Nutaq’s software tools for the PicoSDR are designed to accelerate the development of software-defined radio (SDR) prototypes. Two of the software tools are model-based:
- Model-Based Design Kit (MBDK) – Nutaq’s MBDK, based on Xilinx System Generator and MATLAB Simulink, is used in the PicoSDR orthogonal frequency-division multiplexing (OFDM) reference design to simulate the OFDM core and generate the FPGA bitstream.
- GNU Radio Companion (GRC) – Part of the GNU Radio’s open-source SDR development toolkit, the GRC provides a graphical environment designed to help developers create signal processing applications in Linux. Nutaq offers a GNU Radio plug-in for receiving and transmitting data to and from the PicoSDR in real-time.
In this blog post, I demonstrate how to use Nutaq’s MBDK with GNU Radio Companion to create a true model-based design for an OFDM-based application.
Current OFDM reference design
The current OFDM reference design uses a Visual Studio project and Nutaq’s PicoSDR API to control and exchange data with the OFDM core and the radios. The Visual Studio example performs the following tasks:
- Radio configuration – The application first configures the PicoSDR Radio420 RX and TX paths with the required sampling rate, RF frequency, gain, and filters.
- OFDM code configuration – The application then resets and configures the OFDM core via the FPGA custom registers.
- Data transmission – The application streams a file (either a video or data pattern) to the PicoSDR over the Gigabit Ethernet Real-Time Data Exchange (RTDEx) interface. The received data is encoded by the multiple-input multiple-output (MIMO) OFDM core and transmitted via the TX antennas.
- Data reception – The application simultaneously receives data from the PicoSDR. The OFDM receiver decodes data from the RX antenna. The received data is then sent over UDP to the video playback software (VLC media player).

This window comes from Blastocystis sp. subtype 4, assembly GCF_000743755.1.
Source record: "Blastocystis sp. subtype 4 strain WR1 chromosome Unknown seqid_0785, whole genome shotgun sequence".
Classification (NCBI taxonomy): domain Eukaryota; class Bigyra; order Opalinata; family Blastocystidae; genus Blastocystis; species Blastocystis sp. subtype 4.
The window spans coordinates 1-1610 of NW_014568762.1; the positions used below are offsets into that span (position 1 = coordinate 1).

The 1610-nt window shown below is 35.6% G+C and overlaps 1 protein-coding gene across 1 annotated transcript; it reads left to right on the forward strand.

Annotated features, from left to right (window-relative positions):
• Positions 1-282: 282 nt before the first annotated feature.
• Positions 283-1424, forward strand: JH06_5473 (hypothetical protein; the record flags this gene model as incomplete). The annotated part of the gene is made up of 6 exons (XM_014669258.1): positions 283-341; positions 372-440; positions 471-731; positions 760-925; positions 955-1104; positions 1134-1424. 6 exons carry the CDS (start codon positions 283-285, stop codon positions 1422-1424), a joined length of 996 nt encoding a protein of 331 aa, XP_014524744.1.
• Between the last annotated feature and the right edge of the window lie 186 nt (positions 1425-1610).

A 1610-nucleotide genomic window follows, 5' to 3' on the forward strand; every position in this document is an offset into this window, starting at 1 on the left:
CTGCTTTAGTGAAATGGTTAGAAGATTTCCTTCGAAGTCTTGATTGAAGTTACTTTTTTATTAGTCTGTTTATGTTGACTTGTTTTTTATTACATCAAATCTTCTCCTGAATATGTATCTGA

The OFDM core also sends the received QAM64 constellation to the host PC.
Nutaq’s GNU Radio plug-in
Nutaq’s GNU Radio plug-in provides all the functionalities necessary to create a true model-based design:
- Radio configuration – The Radio420 RX and TX blocks for GNU Radio Companion configure the PicoSDR radios to the OFDM reference specifications.
- OFDM code configuration – The plug-in offers custom register blocks that enable the reset and configuration of the OFDM core.
- Data transmission – The plug-in RTDEx transmission block enables data transmission via Gigabit Ethernet to the PicoSDR and the OFDM core. The GRC lets you use different types of data, such as data files (i.e. the video streaming example from the reference design) or data patterns like ramps or sine waves.
- Data reception – The plug-in RTDEx reception block enables decoded data to be received from the PicoSDR. The GRC’s multiple signal processing block possibilities let you analyse the received data in real-time. It also can write the data to a file or to stream it through UDP to the VLC application.
Another RTDEx reception block receives the QAM64 constellation within GRC, where the decoded signal quality can be received in real-time.
The advantages of using a model-based design on the host PC
There are a lot of advantages to using GNU Radio for developing applications. It’s also useful in the continuous work Nutaq does to perfect its OFDM core and reference design. For example, GNU Radio’s multiple signal processing tools like real-time constellation display or bit-error rate calculation enable us to instantly qualify and characterise any modifications made to the OFDM core design.
Other possible advantages it could provide to our OFDM reference design would be the implementation of the MAC layer directly within GNU Radio. It could also be used to add data encryption prior to OFDM processing. Coding such processing algorithms on a host PC (in any programming language) takes a lot of time, which why GNU Radio Companion’s accelerated prototyping functionalities are so ground-breaking.